Black History Teaches Us the Only Way to Win is to Get in the Fight

In November, Elizabeth Warren delivered a major speech at Clark Atlanta University, one of the oldest Historically Black Colleges in the nation, where she spoke about valuing the work of Black women and laid out her plan to put power in the hands of the people. Read key excerpts from her speech below.


Black history is American history. And American history teaches us that racism has for generations shaped every crucial aspect of our economic and political system.


Racism doesn’t just tear apart Black and Brown communities – it keeps all working people down. Racism props up the wealthy and powerful, leaving them free to take more wealth and more power for themselves.


Donald Trump didn’t create this divide and conquer system. But he wouldn’t be in power without it. After eight years of progress under President Obama, Trump’s embrace of white supremacy, white nationalism, and corruption threaten to break our democracy beyond repair.


But even in the face of racism, hatred, bigotry and corruption – Black history, American history, teaches us how to confront this moment of challenge. Black history teaches us how to stand up when we’re told to sit down. Black history teaches us how to speak out when we’re told to be silent.


Now more than ever, all of us have to embrace the lessons of Black history. The rich and powerful aren’t going to just give away their power. No, if we want power, we have to fight for it.


America was founded on principles of liberty and built on the backs of enslaved people.

It’s time for our government to face this truth.


The federal government helped create the racial divide in this country through decades of active, state-sponsored discrimination and that means the federal government has an obligation to fix it.


And I have a plan for that. In fact, I have a lot of plans for how we can begin to fix it together.

My housing plan will help families living in formerly redlined areas buy a home and start building the kind of wealth that was denied to their parents and grandparents.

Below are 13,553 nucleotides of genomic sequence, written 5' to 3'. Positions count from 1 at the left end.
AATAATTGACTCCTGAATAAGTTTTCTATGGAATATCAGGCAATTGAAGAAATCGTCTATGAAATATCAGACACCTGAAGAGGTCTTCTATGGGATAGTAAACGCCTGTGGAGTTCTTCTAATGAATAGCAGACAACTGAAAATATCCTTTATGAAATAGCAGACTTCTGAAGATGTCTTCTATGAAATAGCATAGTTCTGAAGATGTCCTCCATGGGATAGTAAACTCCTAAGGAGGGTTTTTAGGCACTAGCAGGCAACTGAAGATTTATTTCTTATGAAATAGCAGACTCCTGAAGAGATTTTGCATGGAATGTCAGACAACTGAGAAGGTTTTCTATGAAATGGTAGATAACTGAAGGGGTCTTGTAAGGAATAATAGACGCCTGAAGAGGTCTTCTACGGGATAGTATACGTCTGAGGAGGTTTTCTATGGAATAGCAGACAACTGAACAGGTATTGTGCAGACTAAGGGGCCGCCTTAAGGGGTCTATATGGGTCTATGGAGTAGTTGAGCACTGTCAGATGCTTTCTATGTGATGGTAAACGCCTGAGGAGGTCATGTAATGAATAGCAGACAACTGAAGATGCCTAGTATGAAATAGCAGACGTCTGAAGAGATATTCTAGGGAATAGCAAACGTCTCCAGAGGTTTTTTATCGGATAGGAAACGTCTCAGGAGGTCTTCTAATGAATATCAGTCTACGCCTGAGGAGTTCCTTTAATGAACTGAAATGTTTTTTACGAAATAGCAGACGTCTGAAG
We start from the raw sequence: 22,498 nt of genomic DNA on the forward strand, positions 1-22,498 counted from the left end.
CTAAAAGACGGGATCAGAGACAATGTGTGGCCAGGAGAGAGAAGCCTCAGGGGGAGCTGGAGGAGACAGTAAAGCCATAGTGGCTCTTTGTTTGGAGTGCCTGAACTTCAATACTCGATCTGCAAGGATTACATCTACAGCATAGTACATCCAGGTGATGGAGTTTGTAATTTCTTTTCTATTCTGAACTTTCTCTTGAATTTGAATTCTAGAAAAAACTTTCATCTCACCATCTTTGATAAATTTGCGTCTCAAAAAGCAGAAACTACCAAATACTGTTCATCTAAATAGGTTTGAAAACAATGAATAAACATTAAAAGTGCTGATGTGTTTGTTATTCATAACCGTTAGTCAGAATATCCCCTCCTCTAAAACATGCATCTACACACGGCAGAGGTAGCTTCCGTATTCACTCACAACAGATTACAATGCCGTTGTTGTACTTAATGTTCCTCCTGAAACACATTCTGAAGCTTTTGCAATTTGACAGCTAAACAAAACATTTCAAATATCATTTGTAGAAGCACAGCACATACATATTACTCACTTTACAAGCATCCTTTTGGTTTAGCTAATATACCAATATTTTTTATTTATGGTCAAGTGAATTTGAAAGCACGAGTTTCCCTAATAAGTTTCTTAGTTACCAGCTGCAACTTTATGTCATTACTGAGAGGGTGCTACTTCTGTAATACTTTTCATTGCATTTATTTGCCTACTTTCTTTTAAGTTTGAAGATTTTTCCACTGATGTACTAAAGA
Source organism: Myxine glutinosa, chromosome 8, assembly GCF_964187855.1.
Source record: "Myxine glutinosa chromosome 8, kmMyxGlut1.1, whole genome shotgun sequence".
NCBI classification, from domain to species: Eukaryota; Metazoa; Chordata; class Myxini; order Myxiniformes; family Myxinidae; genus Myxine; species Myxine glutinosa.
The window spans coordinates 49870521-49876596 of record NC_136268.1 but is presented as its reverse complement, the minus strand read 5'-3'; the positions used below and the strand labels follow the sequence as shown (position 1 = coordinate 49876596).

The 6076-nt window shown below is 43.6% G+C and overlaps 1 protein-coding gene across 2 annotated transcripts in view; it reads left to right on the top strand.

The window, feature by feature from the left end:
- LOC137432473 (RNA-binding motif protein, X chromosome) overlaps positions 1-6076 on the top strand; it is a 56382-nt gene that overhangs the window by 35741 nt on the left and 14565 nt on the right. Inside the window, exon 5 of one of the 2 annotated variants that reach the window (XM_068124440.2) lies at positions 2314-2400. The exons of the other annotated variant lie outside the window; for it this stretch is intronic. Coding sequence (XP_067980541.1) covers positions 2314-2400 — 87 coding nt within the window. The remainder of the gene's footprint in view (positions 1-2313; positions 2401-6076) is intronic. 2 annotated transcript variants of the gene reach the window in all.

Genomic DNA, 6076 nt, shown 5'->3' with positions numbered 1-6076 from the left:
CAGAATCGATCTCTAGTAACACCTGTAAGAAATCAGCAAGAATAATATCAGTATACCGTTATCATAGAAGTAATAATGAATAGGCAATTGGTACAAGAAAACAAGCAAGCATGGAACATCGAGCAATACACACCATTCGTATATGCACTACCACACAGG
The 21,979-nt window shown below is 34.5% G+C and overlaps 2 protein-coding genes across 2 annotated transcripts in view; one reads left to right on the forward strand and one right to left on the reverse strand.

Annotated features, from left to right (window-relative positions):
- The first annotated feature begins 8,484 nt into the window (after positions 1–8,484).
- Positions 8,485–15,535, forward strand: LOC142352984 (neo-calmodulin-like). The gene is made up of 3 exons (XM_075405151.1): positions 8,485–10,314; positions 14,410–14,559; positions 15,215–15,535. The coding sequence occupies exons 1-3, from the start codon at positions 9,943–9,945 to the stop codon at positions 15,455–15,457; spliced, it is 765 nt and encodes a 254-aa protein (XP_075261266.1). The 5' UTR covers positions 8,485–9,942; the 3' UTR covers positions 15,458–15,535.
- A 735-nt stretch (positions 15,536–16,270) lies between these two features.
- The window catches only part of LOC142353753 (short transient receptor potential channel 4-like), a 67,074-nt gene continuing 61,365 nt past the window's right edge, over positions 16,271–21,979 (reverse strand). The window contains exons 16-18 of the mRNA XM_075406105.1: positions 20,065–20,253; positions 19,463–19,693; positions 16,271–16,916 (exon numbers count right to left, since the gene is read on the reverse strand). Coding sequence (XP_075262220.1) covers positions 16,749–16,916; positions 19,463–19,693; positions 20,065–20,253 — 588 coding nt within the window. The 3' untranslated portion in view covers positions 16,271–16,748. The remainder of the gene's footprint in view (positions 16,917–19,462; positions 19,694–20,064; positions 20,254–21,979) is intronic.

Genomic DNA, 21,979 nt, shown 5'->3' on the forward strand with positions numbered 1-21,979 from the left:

My plan for a Green New Deal will put racial and environmental justice at the center of our response to climate change.


My health care plan will bring down the costs of prescription drugs and tackle the risks of Black maternal mortality that is literally killing Black women and their babies.


My public education plan will put 800 billion dollars in new federal money into our public schools and quadruple the funding for schools that teach low-income children.


My student debt cancellation plan will help close the wealth gap between Black and white families.


My higher education plan will invest 50 billion dollars in Historically Black Colleges and Universities just like Clark Atlanta.


And one more thing about those plans: They are all paid for. Not by raising taxes one penny on working families. They are all paid for by asking the wealthy and the well-connected to pay their fair share. Billionaires can cry all they want – it’s time for a wealth tax in America.


The Black-white wealth gap was created by decades of government-sponsored discrimination on housing and employment and it’s time to close it.


So, when I’m in the White House I will create a Small Business Equity fund for entrepreneurs of color.


On day one of my presidency I will take executive action to boost wages for Black and Brown women.


Think of what we can do together, think of what we can do for each other: Child care. Health care. Free College. Paychecks. Entrepreneurship. The list goes on. African Americans have gotten the short end of the stick generation after generation, but we have a chance to change that, a chance to build an America where that’s no longer true. 2020 is our chance to build a better tomorrow for every American.


Now I know what some people are thinking. That’s a lot of change. It will never happen. The fight is too hard.


But here’s how I see it. This isn’t about whether or not we start a fight. We’re already in a fight. This is about how we win.


The fight for justice will never be over… With every inch we take on the moral arc of justice, we make an extra mile possible.


I’ve been called persistent in my time – and I love it. But understand this: The persistence of generations of Black women and Black people in America... is the true story of American persistence.


This is a moment in our history when that persistence can change the lives of every American for the better. This is our moment to dream big, fight hard and win.


ABOUT THE AUTHOR: Elizabeth grew up on the ragged edge of the middle class in Oklahoma. She became a public school teacher, a law professor, and a U.S. Senator because America invested in kids like her. Now, she’s running for President of the United States to make sure every child has the same opportunities she did to succeed. Throughout her campaign for President, Elizabeth has evoked the rich history of the American labor movement and the role of women, particularly women of color, in strengthening it. From the 1912 Lawrence textile strike and the Triangle Shirtwaist Factory Fire to the Atlanta Washerwomen Strike, Elizabeth has illustrated that when working women fight together, they win.


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Watch Elizabeth’s speech here: